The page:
Angry Perthshire residents say they have “unfinished business” after plans for a major housing development were pushed through when a councillor’s laptop crashed during a crucial vote.
Locals in Stanley say they remain concerned about the road safety implications of the 187-home project on the busy B9099 Luncarty to Murthly road.
Developers Muir Homes are looking to build a new junction off the road leading into the estate.
The community council is trying to find out if the recently approved application can be blocked or changed.
The development was approved by councillors during a marathon eight and a half hour meeting earlier this month. The session was beset by technical glitches resulting in one member Eric Drysdale missing the vote that ended in a 6-6 tie.
Concerns over the democratic process mounted when it was revealed that not all councillors had visited the development due to coronavirus, despite the application being deferred earlier in the year so a site visit could be carried out.
Peter Mackie, vice-chairman of Stanley and District Community Council, believes the application cannot be allowed to continue in its current form.
He told The Courier: “We’re looking to see what our options are but we’ve been told we can’t appeal the decision.
“The democratic process did not happen at that meeting.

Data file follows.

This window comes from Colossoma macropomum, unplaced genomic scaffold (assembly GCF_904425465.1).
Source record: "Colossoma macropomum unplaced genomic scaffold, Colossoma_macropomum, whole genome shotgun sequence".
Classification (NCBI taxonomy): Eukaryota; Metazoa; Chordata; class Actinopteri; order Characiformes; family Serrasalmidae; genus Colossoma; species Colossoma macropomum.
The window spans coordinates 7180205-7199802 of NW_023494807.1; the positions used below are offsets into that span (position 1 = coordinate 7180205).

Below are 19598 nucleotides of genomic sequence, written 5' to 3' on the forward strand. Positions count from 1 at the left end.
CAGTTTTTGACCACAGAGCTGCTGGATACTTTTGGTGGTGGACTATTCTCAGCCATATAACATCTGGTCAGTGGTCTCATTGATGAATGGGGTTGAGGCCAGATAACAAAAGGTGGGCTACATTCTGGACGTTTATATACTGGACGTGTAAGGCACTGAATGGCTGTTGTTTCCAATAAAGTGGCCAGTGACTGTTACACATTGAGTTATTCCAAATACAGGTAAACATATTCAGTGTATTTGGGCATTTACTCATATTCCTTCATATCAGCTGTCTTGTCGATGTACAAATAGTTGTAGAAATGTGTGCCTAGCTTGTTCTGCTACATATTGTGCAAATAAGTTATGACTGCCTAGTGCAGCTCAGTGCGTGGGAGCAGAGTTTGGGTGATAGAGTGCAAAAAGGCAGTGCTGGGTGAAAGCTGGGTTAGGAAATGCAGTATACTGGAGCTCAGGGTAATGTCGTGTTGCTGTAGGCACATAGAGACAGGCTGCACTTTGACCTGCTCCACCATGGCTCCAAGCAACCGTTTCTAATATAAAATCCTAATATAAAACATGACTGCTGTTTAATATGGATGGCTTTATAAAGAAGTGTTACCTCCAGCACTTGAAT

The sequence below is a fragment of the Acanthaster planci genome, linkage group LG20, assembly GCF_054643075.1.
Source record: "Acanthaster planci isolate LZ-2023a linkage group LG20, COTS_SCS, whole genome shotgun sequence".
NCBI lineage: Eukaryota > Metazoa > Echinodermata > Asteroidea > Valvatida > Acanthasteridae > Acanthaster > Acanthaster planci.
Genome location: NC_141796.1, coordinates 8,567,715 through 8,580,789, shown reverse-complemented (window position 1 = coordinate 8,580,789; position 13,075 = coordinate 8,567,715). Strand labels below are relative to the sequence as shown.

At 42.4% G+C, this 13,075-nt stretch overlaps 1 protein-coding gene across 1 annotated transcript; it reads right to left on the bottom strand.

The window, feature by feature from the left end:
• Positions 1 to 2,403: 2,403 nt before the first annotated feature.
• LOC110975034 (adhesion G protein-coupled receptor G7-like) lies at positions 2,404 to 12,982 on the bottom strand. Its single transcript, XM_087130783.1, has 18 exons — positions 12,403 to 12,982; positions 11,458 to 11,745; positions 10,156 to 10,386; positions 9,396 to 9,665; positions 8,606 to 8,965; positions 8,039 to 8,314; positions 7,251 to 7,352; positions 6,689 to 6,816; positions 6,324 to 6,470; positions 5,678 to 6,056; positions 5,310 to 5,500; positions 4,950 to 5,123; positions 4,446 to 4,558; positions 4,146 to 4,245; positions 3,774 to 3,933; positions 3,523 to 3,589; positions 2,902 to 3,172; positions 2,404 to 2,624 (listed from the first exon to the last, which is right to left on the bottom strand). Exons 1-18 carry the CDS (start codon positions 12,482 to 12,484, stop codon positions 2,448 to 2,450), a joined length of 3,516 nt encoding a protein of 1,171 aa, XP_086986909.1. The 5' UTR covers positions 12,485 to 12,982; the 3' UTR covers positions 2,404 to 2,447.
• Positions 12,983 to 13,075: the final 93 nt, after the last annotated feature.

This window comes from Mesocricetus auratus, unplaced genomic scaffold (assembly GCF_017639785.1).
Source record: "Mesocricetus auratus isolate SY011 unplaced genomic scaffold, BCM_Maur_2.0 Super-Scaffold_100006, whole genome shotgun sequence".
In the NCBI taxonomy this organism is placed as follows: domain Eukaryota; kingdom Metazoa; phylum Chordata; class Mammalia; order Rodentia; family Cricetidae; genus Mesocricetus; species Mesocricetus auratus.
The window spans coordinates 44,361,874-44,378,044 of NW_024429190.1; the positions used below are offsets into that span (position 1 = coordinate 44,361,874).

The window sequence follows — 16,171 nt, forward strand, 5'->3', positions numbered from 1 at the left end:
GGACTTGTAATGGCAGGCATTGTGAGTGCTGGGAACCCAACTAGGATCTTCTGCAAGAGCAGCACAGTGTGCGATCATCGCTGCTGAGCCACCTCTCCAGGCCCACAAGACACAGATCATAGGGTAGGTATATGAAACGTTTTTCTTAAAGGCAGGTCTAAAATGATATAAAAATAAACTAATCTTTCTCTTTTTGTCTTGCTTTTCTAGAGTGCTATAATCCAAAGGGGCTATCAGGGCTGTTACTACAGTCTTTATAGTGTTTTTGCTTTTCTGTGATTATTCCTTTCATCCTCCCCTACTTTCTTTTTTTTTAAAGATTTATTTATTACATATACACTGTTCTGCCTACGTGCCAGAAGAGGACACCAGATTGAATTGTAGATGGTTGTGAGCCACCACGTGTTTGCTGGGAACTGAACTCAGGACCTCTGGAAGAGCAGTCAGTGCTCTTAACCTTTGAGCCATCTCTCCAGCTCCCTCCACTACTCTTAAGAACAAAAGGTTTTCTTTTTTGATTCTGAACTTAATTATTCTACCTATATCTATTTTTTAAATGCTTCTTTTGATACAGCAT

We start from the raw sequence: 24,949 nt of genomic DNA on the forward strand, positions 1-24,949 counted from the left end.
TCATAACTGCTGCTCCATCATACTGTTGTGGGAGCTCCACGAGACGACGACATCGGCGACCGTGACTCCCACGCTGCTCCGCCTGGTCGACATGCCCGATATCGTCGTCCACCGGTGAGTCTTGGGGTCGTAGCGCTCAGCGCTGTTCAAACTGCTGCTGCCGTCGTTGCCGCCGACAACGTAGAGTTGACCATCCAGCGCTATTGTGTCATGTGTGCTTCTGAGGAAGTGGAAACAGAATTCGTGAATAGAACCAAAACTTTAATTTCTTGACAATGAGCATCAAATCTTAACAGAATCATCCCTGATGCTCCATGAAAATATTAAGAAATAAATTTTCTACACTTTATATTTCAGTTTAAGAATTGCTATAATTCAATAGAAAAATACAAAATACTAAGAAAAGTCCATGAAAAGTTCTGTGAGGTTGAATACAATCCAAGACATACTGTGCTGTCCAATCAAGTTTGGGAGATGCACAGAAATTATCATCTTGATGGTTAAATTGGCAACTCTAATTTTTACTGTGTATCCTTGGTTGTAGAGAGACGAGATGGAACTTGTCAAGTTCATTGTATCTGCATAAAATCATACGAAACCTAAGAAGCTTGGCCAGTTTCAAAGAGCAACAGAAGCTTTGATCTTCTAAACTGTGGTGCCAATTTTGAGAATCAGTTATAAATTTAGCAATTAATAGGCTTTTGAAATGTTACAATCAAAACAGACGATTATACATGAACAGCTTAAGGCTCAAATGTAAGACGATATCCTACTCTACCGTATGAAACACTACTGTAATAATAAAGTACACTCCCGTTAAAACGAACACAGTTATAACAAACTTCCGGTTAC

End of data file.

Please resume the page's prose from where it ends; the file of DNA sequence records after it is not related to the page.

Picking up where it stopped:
“There was every reason to adjourn the meeting until everyone could visit the site.
“There’s unfinished business with this application, it simply cannot happen.”
Ward SNP councillor Grant Laing believes that the result may have been different if all councillors had visited the site as was originally planned in the previous deferral.
Mr Laing said: “It was very unfortunate the way this has turned out for the people of Stanley. Although process was followed it will feel to them that it is unfair.
“The committee decided that they needed to come and visit the site but because of Covid this became difficult.
“The telling point is that Councillor Drysdale visited the site on that day – before he visited the site he was minded to support the application but after having seeing the site he had reservations. So if they all had come to see the site would the result have been different?
“The other thing is that the convener used her remit to have a casting vote. She is not compelled to do that.”
Mr Drysdale previously told The Courier he was “not certain” how he would have voted but his site visit “raised a number of questions” regarding road safety.
A spokesperson for Muir Homes said they had carried out a number of safety surveys which had been approved by Perth and Kinross Council.
They added that a number of options had been looked at for the access and that the current one was the “optimal position”.
A spokesperson for Perth and Kinross Council said: “Virtual meetings comply with lockdown guidance while ensuring democratic scrutiny and representation continues during the pandemic.
“Ultimately, officers were satisfied that the application complied with the Local Development Plan policies, and recommended that the committee grant planning permission.
“The decision was taken in line with the standing orders of the council and therefore stands.
“Case officers provide visual presentations to help councillors familiarise themselves with the site, regardless of whether a site visit has taken place.”